Protestors against Somerset new nuclear power station

In Somerset anti nuclear protestors have taken squatting rights on farmland owned by the energy giant EDF after to stop the work for the new nuclear plant.

The power station will be the third plant to be build in the area of Bridgwater, which contains protected wetland. The activists took possession of an abandoned farm on the site, which is protected under International Environmental law.

Earlier in February, West Somerset Council approved planning permission for EDF to prepare the site for the controversial new nuclear station, which has now signed an agreement to provide £30m to mitigate the impact of the works and agreed to reinstate the land if its application to build the station is rejected by the Infrastructure Planning Committee.

This is the second time in a week that the campaigners occupy the site to stop the begging of the works.

During the second week of February the protesters toke possession of a wood, in a bid to stop the trees to be cutting down arguing that removing the trees would unnecessarily destroy the site if planning permission is not given.

After few days, the police and local authorities evicted them but the committee Stop Hinkley has decided not to give up.

One of the protestors Theo Simon told Earth First: “We want to reclaim this land and make sure that the wildlife that inhabits it and forages here is protected. Giving permission to clear the land before Planning Permission has even been granted clearly gives the message to EDF that permission is a done deal. I, and many others like me, want proper public consultation and debate before we commit to a technology whose toxic legacy will remain for generations.”

Through Social Media such their Facebook page and local newspapers campaigners are trying to get involved more and more people.

They ask for support and invite everyone to join their protest.

Although the anti-nuclear committees have gained more supporters, some locals welcome the new power station.

Camille Berens, from Stop Hincley adds: “There is support for our campaign but there is also a lot of support for the new power station. This is because there are very few secure jobs in the region and local people have been promised around 700 new jobs from Hinkley C and a community cash injection of over £1m. So you can understand why EDF Energy is such a powerful company in the region.

By Beatrice Giacobone

Photo by Oliver Dixon

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Nuclear is it really safe?

For the first time in 20 years permission to build a new nuclear plant has been requested by EDF.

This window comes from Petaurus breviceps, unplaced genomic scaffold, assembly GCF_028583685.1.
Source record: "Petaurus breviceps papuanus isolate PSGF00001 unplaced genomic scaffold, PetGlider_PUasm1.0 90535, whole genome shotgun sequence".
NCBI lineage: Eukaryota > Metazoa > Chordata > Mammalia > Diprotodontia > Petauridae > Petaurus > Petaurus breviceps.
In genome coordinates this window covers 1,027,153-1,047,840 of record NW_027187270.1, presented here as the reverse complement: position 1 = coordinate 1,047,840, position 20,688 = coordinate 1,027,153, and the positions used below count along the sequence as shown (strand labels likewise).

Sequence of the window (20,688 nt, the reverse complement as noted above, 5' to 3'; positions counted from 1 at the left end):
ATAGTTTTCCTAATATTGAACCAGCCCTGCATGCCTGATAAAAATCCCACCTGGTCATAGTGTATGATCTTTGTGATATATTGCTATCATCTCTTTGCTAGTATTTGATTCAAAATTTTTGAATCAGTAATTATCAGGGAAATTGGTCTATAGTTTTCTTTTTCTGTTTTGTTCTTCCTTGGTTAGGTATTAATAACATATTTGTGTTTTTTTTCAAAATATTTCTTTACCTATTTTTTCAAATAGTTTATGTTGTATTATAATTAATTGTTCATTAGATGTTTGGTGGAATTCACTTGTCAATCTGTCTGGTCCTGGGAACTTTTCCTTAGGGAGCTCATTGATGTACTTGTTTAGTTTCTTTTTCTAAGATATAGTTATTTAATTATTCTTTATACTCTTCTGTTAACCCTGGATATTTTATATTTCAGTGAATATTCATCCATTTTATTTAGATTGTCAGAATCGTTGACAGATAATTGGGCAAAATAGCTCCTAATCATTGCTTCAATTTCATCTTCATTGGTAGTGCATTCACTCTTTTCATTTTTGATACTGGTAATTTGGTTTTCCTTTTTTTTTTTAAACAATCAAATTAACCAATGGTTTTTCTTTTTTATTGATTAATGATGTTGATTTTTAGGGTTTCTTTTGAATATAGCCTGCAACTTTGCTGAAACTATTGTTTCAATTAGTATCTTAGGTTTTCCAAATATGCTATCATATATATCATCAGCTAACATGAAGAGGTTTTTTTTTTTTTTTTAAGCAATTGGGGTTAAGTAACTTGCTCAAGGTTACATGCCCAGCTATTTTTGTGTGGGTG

The Environmental Agency has until 15December to decide whether the opening of a new nuclear plant near Bridgwater, Somerset will go ahead.

The response of the Environmental Agency will be only the first of several authorizations that the company needs to open the new Hinkley Point C power station.

Hinkley C would be the third plant in the area. The other two sites are either decommissioned or due for closure.

The government announced in its Nuclear Security Programme that Hinkley Point was one of eight sites considered suitable for future nuclear power stations in the UK because it is not at risk of a tsunami. The document was published to assure the public after the Fukushima disaster in Japan.

However, the Stop Hinkley committee disagrees with this. Press Officer, Crispin Aubrey, said that 400 years ago a tsunami, like the Japanese one, hit Somerset.  He argues, if the nuclear plant was built there it would be completely flooded.  “It was a long time ago but this proves that can still happen” he persists.

Locals in the area are planning to start a legal action against EDF, the French power company that owns Hinkley Point.

In fact EDF have already started to dig and clear the area from all the trees, even if they do not have the permission yet.

Camille Berens from Stop Nuclear Power says, “Activists living near the power station have been challenging the process every step of the way. They are currently opposing EDF Energy’s application to the local authorities for full planning permission to start the construction of Hinkley C.”

“Greenpeace has also launched a legal challenge, claiming that the government has been too quick to say the UK’s nuclear power stations are safe and that it should wait until we have learned the lessons from Fukushima” said Berens.

Stop Hinkley promises to protest against the development every step of the way. The committee organized a blockage of Hinkley Point on 3 October. They say they will organise more protests, along with Greenpeace and Stop Nuclear Power.

Stop Hinkley says they not only oppose the new opening of Hinkley but that they also want the government to rethink its energy plan and to follow Germany’s decision to stop using nuclear power.

The energy problem has become a hot topic after the Fukushima disaster. More and more people are worried about nuclear energy and are concerned about its safety.

“The recent accident at Fukushima demonstrates that a nuclear accident lasts for life. We are also very concerned about the effects of low-level radiation that is emitted from nuclear power stations on a daily basis,” said Camilla Berens.

Although since Fukushima anti-nuclear committees have gained more supporters, some locals welcome the new power station.

Berens adds: “There is support for our campaign but there is also a lot of support for the new power station. This is because there are very few secure jobs in the region and local people have been promised around 700 new jobs from Hinkley C and a community cash injection of over £1m. So you can understand why EDF Energy is such a powerful company in the region”.